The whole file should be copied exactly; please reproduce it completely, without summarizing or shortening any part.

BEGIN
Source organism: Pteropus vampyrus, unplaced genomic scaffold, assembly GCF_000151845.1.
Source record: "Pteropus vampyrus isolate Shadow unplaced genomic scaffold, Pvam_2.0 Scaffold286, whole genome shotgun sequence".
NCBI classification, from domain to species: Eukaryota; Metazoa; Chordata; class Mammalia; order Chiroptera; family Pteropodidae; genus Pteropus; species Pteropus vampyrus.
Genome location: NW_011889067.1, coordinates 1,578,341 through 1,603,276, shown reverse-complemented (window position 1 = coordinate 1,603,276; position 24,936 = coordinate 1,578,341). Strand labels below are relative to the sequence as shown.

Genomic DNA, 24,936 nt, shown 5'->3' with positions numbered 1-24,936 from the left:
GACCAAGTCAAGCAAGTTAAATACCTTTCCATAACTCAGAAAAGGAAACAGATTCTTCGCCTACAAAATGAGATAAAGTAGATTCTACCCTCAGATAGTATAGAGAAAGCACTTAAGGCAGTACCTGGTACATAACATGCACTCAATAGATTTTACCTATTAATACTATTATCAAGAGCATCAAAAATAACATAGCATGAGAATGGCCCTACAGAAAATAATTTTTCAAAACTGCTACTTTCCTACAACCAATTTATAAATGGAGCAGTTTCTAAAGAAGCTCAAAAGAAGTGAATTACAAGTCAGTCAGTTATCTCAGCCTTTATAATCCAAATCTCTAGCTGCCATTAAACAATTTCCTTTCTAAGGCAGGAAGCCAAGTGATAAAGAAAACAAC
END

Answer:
Source organism: Pteropus vampyrus, unplaced genomic scaffold, assembly GCF_000151845.1.
Source record: "Pteropus vampyrus isolate Shadow unplaced genomic scaffold, Pvam_2.0 Scaffold286, whole genome shotgun sequence".
NCBI classification, from domain to species: Eukaryota; Metazoa; Chordata; class Mammalia; order Chiroptera; family Pteropodidae; genus Pteropus; species Pteropus vampyrus.
Genome location: NW_011889067.1, coordinates 1,578,341 through 1,603,276, shown reverse-complemented (window position 1 = coordinate 1,603,276; position 24,936 = coordinate 1,578,341). Strand labels below are relative to the sequence as shown.

Genomic DNA, 24,936 nt, shown 5'->3' with positions numbered 1-24,936 from the left:
GACCAAGTCAAGCAAGTTAAATACCTTTCCATAACTCAGAAAAGGAAACAGATTCTTCGCCTACAAAATGAGATAAAGTAGATTCTACCCTCAGATAGTATAGAGAAAGCACTTAAGGCAGTACCTGGTACATAACATGCACTCAATAGATTTTACCTATTAATACTATTATCAAGAGCATCAAAAATAACATAGCATGAGAATGGCCCTACAGAAAATAATTTTTCAAAACTGCTACTTTCCTACAACCAATTTATAAATGGAGCAGTTTCTAAAGAAGCTCAAAAGAAGTGAATTACAAGTCAGTCAGTTATCTCAGCCTTTATAATCCAAATCTCTAGCTGCCATTAAACAATTTCCTTTCTAAGGCAGGAAGCCAAGTGATAAAGAAAACAAC